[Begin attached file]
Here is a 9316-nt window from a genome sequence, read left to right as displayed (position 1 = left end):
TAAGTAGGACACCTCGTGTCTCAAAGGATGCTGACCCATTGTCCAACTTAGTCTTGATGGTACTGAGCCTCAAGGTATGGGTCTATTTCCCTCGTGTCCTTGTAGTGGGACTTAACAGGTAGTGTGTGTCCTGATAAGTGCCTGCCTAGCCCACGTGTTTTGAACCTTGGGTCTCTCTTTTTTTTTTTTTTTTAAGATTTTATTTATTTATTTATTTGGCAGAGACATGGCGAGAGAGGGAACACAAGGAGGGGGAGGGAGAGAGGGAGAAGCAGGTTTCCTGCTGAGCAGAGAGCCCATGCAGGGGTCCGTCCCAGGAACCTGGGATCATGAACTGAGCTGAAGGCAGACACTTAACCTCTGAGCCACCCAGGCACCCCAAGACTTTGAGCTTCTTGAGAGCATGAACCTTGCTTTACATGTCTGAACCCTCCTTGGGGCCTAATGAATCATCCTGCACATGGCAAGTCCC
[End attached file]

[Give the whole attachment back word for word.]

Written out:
Here is a 9316-nt window from a genome sequence, read left to right as displayed (position 1 = left end):
TAAGTAGGACACCTCGTGTCTCAAAGGATGCTGACCCATTGTCCAACTTAGTCTTGATGGTACTGAGCCTCAAGGTATGGGTCTATTTCCCTCGTGTCCTTGTAGTGGGACTTAACAGGTAGTGTGTGTCCTGATAAGTGCCTGCCTAGCCCACGTGTTTTGAACCTTGGGTCTCTCTTTTTTTTTTTTTTTTAAGATTTTATTTATTTATTTATTTGGCAGAGACATGGCGAGAGAGGGAACACAAGGAGGGGGAGGGAGAGAGGGAGAAGCAGGTTTCCTGCTGAGCAGAGAGCCCATGCAGGGGTCCGTCCCAGGAACCTGGGATCATGAACTGAGCTGAAGGCAGACACTTAACCTCTGAGCCACCCAGGCACCCCAAGACTTTGAGCTTCTTGAGAGCATGAACCTTGCTTTACATGTCTGAACCCTCCTTGGGGCCTAATGAATCATCCTGCACATGGCAAGTCCC